Geoffrey Chaucer, "The Wife of Bath's Tale," from "The Canterbury Tales" (Ellesmere ms, 1405-1410)

Geoffrey Chaucer, “The Wife of Bath’s Tale,” from “The Canterbury Tales” (Ellesmere ms, 1405-1410)

Chaucer’s The Canterbury Tales equally illustrates the fluidity of romance. Several tales take romance forms, from the classically grounded Knight’s Tale of Palamon and Arcite’s rivalrous love for Emily, to the Squire’s Tale of marvels and exoticism. The Franklin tells a ‘Breton lay’ — a short form often involving enchantment and transformation — while The Wife of Bath’s Tale is an Arthurian romance whose protagonist rapes a young woman and is disciplined by the ladies of the court: his punishment is to discover what women most desire …

Inspiration of Medieval Language & Literature: Alexander Romances (Jehan de Grise, 1344; MS. Bodl. 264, fol. 58r)

Inspiration of Medieval Language & Literature: Alexander Romances (Jehan de Grise, 1344; MS. Bodl. 264, fol. 58r)

Part of the pleasure that romance generates is in the evocation of cloud-capped towers and gorgeous palaces, the splendor of tournament and battle, without the many inconveniences of medieval travel and warfare.  One magnificently illustrated collection of Alexander romances in the Bodleian Library includes dozens of pictures showing the public glory of Alexander’s conquests … The stories of Alexander and some of the other ‘Nine Worthies’ were used as gauges for those aspiring to chivalric honor, and seeking precedents for war against easter peoples. Roman narratives and ideas were cultivated in medieval courts throughout Britain as part of a political landscape, projecting images of power, courtesy, and restraint …

Inspiration of Medieval Language & Literature: Romance: "The Nine Worthies" (from left to right: Charlemagne, King Arthur, Godfrey of Bouillon; Julius Caesar, Hector, Alexander the Great; David, Joshua, and Judas Maccabeus; 13th Cent. carving, City Hall, Cologne, Germany; "Neun Gute Helden")

Inspiration of Medieval Language & Literature: Romance: “The Nine Worthies” (from left to right: Charlemagne, King Arthur, Godfrey of Bouillon; Julius Caesar, Hector, Alexander the Great; David, Joshua, and Judas Maccabeus; 13th Cent. carving, City Hall, Cologne, Germany; “Neun Gute Helden”)

[Perkins excerpt continued]: Romances provided fertile grounds for debating and emulating honorable and shameful acts. Courts staged reenactments of romance scenes and Arthurian tournaments, and noble families fiercely guarded the rights to their heraldic emblems along with their accompanying narratives of origin …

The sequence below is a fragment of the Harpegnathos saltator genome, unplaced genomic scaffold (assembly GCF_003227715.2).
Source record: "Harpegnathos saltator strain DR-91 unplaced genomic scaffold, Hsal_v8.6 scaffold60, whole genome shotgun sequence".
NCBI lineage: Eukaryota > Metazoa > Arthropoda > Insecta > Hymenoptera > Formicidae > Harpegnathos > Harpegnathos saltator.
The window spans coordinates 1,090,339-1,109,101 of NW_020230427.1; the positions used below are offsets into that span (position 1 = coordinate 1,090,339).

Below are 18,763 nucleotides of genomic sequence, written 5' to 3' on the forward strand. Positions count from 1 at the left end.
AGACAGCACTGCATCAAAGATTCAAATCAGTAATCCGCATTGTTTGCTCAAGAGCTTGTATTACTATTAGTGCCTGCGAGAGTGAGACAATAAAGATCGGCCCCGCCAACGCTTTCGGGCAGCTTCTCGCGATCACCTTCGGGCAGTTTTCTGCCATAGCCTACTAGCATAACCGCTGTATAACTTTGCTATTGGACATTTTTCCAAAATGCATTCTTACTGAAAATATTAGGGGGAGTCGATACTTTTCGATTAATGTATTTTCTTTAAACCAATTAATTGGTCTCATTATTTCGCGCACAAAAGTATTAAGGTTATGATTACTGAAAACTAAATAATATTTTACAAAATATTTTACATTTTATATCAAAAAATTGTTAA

The Quest for the Grail (Tapestry, William Morris, c. 1860s)

The Quest for the Grail (Tapestry, William Morris, c. 1860s)

[Perkins excerpt continued]: Romance’s interaction with medieval culture was not confined to the public realm, however, and romance protagonists must frequently escape a stifling or corrupt court. Lovers seek a private space to speak or make love, though in the Middle Ages being alone was a relative concept, hence the many narratives involving prying eyes and gossiping tongues….

"The Garden of Pleasure," from Roman de la Rose (late 15th-century Flemish ms)

“The Garden of Pleasure,” from Roman de la Rose (late 15th-century Flemish ms)

A romance, then, could project religious or courtly ideologies, but its very adaptability means that rarely is a story wholly controlled by them. Tellingly, Chrétien de Troyes’ influential and engaging French romances, written in the late twelfth century, imagine romance stories emerging in an interlude between Arthur’s serious military campaigns. Romance time is not always linear or consistent: it can fold back on itself, or split into fragments, allowing space for unlikely conquests both military and sexual …

In the hugely popular French poem, The Romance of the Rose, the tangled allegory of a dreamer seeking to pluck the rose he desires is wrapped around with parodic romance imagery, for example of the God of Love besieging the castle of Jealousy (fig. 10) Here romance, Ovidian irony and religion combine to spawn the bastard God Cupid, directing a military campaign to capture love’s prize. John Gower’s major English poem, Confessio amantis (A Lover’s Confession), written in the late 1380s, combines this ironic treatment of human desire familiar from The Romance of the Rose with a host of exemplary stories.  Gower’s alter ego, Amans (Lover), confesses to every deadly sin, committed in the pursuit of love. His confession is heard not by a Christian priest but by Genius, priest of Venus, whose answering stories combine romance adventure and revelation with an undertow of ethical seriousness that culminates with a book of advice on kingship that Aristotle supposedly gave Alexander…  [End of excerpt, from Nicholas Perkins, “Romance and the Medieval World,” in Nicholas Perkins and Alison Wiggins, The Romance of the Middle Ages (Oxford: Bodleian Library, 2012), pp. 9-32.]

Next time: The Transitions from Chansons de Geste to Romantic Lyric & Epic Poetry